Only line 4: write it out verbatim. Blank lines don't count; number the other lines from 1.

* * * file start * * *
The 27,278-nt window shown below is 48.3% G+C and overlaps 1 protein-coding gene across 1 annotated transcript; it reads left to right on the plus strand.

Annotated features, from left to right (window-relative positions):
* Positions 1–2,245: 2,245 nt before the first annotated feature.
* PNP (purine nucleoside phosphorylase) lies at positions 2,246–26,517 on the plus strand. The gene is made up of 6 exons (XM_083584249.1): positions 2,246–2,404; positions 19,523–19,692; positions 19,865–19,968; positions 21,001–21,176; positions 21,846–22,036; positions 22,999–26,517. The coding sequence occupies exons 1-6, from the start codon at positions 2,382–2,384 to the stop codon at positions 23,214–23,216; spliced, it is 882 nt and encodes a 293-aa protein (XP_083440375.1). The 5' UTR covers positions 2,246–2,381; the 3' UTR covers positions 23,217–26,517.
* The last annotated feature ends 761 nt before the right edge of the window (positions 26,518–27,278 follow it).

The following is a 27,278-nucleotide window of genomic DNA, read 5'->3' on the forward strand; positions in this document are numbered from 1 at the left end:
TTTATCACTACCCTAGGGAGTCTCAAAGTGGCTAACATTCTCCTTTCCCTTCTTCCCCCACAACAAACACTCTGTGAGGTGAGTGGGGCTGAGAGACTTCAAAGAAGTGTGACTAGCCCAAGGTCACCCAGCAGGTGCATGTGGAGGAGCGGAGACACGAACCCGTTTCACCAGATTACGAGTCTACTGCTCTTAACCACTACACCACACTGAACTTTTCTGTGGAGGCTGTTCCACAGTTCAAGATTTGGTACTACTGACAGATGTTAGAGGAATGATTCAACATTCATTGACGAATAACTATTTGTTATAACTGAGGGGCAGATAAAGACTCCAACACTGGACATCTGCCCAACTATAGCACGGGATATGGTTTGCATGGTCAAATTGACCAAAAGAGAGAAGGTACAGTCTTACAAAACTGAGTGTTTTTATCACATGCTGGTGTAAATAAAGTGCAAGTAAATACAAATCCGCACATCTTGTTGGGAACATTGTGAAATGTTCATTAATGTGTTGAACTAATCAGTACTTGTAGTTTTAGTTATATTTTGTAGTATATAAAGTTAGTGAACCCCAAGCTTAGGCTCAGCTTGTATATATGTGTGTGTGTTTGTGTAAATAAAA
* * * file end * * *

* PNP (purine nucleoside phosphorylase) lies at positions 2,246–26,517 on the plus strand. The gene is made up of 6 exons (XM_083584249.1): positions 2,246–2,404; positions 19,523–19,692; positions 19,865–19,968; positions 21,001–21,176; positions 21,846–22,036; positions 22,999–26,517. The coding sequence occupies exons 1-6, from the start codon at positions 2,382–2,384 to the stop codon at positions 23,214–23,216; spliced, it is 882 nt and encodes a 293-aa protein (XP_083440375.1). The 5' UTR covers positions 2,246–2,381; the 3' UTR covers positions 23,217–26,517.